Locked Out of Logging In?

Social media has become one of the primary ways we connect with others, as well as giving us tiny windows into new places and cultures. It can be fun to spend an afternoon watching videos of strangers strolling in a foreign marketplace or see curated snapshots of a mountain sunset halfway around the world. Not all countries, however, share the same view of social media. Some, like China, are well-known for their strict internet censorship. Other places, however, may surprise you. For example, did you know that Germany once considered banning Facebook Events? Or that YouTube was banned for nine years in Pakistan, and is still banned in Eritrea?

In most cases, these bans are limited to government workers due to data privacy concerns, but more and more governments are looking into restrictions on who can use social media, and when. Laws are being introduced to keep minors off apps in many countries, citing the negative effects of constant image consumption and potential for bullying. In one of the most surprising new cases, the entire state of Montana in the United States banned TikTok in 2023. Even in countries that don’t legally limit social media, there may be other restrictions, such as a tax for access in Uganda.

Before you send employees on assignment, or take on one yourself, make sure there aren’t any issues with censorship, particularly if your company culture relies on any kind of social media. Even Slack may not operate everywhere, as seen in 2018 when users lost access after visiting places such as Cuba and Syria.

Even if you scan social media to peruse global events, turn to Living Abroad for vetted information about daily life in more than 150 destinations. We touch on major censorship issues, and let you know the popular ways to keep in touch, be they Whatsapp or old-fashioned letters.

Written by Kate Havas, GMS-T, Content Manager

Navigating the Duty of Care Maze

When a company transfers an employee overseas, it has a duty to ensure the employee’s well-being, safety, and a successful transition to the new location. This duty of care extends beyond the workplace and covers various aspects of the employee’s life during the relocation process, including repatriation. Here are some of the most important to consider.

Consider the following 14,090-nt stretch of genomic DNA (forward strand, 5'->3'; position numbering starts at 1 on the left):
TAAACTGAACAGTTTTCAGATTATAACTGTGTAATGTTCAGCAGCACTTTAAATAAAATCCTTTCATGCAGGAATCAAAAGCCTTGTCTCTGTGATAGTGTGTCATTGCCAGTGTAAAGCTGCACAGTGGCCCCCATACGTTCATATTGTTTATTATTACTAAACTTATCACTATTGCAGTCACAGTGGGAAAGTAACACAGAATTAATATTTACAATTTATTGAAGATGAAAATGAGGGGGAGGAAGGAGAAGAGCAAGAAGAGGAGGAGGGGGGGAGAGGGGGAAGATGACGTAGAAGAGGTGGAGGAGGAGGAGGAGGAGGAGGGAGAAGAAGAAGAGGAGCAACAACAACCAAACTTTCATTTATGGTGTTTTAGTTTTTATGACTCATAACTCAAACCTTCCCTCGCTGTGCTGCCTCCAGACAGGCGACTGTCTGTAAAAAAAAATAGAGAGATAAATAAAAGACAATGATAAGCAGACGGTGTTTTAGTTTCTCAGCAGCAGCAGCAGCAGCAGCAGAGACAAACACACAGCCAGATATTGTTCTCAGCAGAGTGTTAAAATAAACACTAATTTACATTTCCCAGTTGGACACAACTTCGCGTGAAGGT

1. Pre-departure Preparation:
  • Provide comprehensive information about the destination including social customs and business best practices.
  • Offer support in obtaining the necessary visas, work permits, and immigration documents.
  • Assist with housing arrangements.
  • Help with logistical aspects.
  1. Healthcare and Insurance:
  • Inform the employee about vaccination requirements and health precautions.
  • Ensure the employee has access to appropriate healthcare and understands their insurance coverage in the new location.
  1. Cultural Support:
  • Offer some kind of online cultural training to help the employee adapt to the new culture and understand local customs and norms.
  • Provide language training to help overcome language barriers.
  1. Safety and Security:
  • Make sure the employee registers with the local embassy or consulate.
  • Review a risk assessment of the destination for security concerns.
  • Develop a plan in case of emergency and discuss the procedure if employee needs to contact the company.
  1. Family Support (if applicable):
  • Provide support and resources for the accompanying family members.
  • Assist with school enrollments and spousal employment.
  1. Mental Health and Well-being:
  • Recognize the potential stress and mental health challenges associated with an international relocation.
  • Offer access to counseling services or an employee assistance program to support well-being.

While this is a lot to take in, having a resource available like the International Relocation Center can provide peace of mind to both the company and the relocating employee.. Living Abroad offers support in all the aspects listed above.

Additionally, companies need to offer support in the following areas: legal and tax compliance, employment and career development, repatriation planning, and maintaining communication throughout the relocation.